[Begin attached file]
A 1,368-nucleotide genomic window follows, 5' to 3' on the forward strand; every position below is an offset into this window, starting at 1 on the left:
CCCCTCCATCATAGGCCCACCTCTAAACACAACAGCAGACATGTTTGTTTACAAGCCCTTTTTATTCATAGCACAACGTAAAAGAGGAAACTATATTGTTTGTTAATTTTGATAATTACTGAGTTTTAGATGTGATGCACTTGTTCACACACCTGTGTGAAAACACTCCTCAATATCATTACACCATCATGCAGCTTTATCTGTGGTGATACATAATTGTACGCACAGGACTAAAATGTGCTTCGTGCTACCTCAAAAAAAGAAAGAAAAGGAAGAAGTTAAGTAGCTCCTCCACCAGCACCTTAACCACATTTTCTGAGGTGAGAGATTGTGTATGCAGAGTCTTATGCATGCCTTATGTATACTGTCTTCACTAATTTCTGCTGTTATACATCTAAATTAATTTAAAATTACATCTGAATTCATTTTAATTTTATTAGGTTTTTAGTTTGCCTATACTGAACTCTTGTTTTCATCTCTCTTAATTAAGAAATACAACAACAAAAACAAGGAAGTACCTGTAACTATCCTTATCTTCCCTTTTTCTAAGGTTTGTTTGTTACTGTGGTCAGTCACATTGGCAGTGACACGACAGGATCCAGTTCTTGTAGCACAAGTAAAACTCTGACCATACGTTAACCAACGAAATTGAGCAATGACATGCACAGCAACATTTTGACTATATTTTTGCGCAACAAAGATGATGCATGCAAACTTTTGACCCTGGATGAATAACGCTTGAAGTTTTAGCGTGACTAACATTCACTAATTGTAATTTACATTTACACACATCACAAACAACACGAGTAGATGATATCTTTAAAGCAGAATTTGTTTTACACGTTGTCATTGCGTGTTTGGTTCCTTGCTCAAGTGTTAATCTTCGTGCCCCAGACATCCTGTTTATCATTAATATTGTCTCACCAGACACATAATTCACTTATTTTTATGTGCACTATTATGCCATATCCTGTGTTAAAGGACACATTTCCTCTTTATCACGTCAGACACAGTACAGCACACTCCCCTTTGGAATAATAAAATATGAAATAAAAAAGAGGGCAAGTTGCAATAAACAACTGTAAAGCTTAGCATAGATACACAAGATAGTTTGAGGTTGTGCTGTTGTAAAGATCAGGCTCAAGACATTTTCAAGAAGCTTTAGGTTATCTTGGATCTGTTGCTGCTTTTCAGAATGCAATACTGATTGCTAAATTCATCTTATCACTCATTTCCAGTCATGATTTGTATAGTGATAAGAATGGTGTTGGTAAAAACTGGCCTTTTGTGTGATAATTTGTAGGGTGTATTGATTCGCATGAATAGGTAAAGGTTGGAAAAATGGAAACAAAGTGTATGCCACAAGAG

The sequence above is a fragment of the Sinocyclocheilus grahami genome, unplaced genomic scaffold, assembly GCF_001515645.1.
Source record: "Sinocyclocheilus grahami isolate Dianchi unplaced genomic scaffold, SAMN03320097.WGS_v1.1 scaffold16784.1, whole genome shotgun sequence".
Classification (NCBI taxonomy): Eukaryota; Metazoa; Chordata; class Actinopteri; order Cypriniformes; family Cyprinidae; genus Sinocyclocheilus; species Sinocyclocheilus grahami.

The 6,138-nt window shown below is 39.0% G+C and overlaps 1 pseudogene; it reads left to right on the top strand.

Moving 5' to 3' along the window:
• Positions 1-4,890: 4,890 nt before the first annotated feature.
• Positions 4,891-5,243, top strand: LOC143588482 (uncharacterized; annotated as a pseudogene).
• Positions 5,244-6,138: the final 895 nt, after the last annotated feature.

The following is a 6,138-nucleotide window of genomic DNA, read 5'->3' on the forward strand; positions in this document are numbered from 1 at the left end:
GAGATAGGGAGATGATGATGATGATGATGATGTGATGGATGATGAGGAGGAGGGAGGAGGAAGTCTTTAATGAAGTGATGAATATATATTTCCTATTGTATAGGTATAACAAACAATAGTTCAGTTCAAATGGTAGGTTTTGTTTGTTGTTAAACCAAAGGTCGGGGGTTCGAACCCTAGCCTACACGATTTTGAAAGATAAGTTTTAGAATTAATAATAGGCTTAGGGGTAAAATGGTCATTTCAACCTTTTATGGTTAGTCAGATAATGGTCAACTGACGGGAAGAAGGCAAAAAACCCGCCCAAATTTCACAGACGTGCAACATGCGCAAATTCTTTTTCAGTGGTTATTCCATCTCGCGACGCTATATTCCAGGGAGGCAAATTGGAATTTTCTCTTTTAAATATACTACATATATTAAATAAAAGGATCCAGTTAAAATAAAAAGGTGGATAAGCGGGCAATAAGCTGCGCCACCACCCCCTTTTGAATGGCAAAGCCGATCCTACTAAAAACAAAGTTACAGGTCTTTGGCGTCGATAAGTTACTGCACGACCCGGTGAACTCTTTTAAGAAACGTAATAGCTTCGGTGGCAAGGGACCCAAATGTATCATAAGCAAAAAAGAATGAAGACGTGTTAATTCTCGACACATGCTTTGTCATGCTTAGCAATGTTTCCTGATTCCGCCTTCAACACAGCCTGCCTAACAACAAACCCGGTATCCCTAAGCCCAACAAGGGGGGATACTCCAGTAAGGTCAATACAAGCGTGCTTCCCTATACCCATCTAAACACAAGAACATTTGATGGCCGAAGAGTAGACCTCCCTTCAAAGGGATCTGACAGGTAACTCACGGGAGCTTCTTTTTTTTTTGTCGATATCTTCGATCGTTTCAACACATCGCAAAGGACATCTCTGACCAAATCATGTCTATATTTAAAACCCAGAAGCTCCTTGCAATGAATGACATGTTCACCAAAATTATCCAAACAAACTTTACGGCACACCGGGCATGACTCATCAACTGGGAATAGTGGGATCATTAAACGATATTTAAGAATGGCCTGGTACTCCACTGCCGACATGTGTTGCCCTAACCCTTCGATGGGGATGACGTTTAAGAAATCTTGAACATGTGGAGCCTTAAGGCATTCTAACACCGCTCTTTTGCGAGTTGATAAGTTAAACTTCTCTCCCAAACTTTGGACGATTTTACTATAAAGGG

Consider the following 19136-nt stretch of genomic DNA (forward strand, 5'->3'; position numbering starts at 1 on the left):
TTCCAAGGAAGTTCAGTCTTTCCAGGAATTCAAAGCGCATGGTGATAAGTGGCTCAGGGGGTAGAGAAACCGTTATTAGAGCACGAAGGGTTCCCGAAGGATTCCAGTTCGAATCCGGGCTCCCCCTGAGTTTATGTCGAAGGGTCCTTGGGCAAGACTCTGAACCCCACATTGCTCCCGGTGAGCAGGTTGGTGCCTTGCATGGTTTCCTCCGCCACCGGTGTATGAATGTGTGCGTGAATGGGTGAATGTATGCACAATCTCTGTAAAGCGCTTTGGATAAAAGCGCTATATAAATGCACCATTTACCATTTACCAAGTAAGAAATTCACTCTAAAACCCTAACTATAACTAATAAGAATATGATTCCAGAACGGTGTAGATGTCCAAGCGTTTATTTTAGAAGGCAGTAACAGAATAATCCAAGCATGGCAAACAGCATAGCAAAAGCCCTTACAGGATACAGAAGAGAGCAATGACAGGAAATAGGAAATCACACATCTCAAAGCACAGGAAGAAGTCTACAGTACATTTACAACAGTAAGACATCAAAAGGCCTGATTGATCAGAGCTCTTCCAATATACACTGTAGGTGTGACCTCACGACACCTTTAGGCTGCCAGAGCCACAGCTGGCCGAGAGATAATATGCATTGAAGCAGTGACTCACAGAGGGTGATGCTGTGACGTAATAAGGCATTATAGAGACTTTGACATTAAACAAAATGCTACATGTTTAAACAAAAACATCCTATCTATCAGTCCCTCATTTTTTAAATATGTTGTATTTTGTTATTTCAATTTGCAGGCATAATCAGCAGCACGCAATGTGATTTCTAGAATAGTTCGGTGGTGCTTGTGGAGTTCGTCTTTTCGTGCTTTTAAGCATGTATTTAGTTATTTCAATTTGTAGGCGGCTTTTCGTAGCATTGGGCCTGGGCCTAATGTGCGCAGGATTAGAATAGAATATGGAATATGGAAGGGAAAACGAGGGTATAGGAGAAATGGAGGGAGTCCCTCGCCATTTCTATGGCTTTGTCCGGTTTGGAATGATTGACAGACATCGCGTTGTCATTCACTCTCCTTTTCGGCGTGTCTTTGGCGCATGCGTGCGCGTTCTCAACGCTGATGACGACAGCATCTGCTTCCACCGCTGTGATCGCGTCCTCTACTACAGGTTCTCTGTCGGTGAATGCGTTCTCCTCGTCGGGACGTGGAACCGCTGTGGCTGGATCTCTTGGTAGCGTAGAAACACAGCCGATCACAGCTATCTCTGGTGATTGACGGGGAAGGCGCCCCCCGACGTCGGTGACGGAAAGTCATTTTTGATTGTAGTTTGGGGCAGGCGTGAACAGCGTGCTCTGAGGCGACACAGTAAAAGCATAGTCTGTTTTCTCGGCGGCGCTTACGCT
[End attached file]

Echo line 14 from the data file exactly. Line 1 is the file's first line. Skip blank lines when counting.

TTCCAAGGAAGTTCAGTCTTTCCAGGAATTCAAAGCGCATGGTGATAAGTGGCTCAGGGGGTAGAGAAACCGTTATTAGAGCACGAAGGGTTCCCGAAGGATTCCAGTTCGAATCCGGGCTCCCCCTGAGTTTATGTCGAAGGGTCCTTGGGCAAGACTCTGAACCCCACATTGCTCCCGGTGAGCAGGTTGGTGCCTTGCATGGTTTCCTCCGCCACCGGTGTATGAATGTGTGCGTGAATGGGTGAATGTATGCACAATCTCTGTAAAGCGCTTTGGATAAAAGCGCTATATAAATGCACCATTTACCATTTACCAAGTAAGAAATTCACTCTAAAACCCTAACTATAACTAATAAGAATATGATTCCAGAACGGTGTAGATGTCCAAGCGTTTATTTTAGAAGGCAGTAACAGAATAATCCAAGCATGGCAAACAGCATAGCAAAAGCCCTTACAGGATACAGAAGAGAGCAATGACAGGAAATAGGAAATCACACATCTCAAAGCACAGGAAGAAGTCTACAGTACATTTACAACAGTAAGACATCAAAAGGCCTGATTGATCAGAGCTCTTCCAATATACACTGTAGGTGTGACCTCACGACACCTTTAGGCTGCCAGAGCCACAGCTGGCCGAGAGATAATATGCATTGAAGCAGTGACTCACAGAGGGTGATGCTGTGACGTAATAAGGCATTATAGAGACTTTGACATTAAACAAAATGCTACATGTTTAAACAAAAACATCCTATCTATCAGTCCCTCATTTTTTAAATATGTTGTATTTTGTTATTTCAATTTGCAGGCATAATCAGCAGCACGCAATGTGATTTCTAGAATAGTTCGGTGGTGCTTGTGGAGTTCGTCTTTTCGTGCTTTTAAGCATGTATTTAGTTATTTCAATTTGTAGGCGGCTTTTCGTAGCATTGGGCCTGGGCCTAATGTGCGCAGGATTAGAATAGAATATGGAATATGGAAGGGAAAACGAGGGTATAGGAGAAATGGAGGGAGTCCCTCGCCATTTCTATGGCTTTGTCCGGTTTGGAATGATTGACAGACATCGCGTTGTCATTCACTCTCCTTTTCGGCGTGTCTTTGGCGCATGCGTGCGCGTTCTCAACGCTGATGACGACAGCATCTGCTTCCACCGCTGTGATCGCGTCCTCTACTACAGGTTCTCTGTCGGTGAATGCGTTCTCCTCGTCGGGACGTGGAACCGCTGTGGCTGGATCTCTTGGTAGCGTAGAAACACAGCCGATCACAGCTATCTCTGGTGATTGACGGGGAAGGCGCCCCCCGACGTCGGTGACGGAAAGTCATTTTTGATTGTAGTTTGGGGCAGGCGTGAACAGCGTGCTCTGAGGCGACACAGTAAAAGCATAGTCTGTTTTCTCGGCGGCGCTTACGCT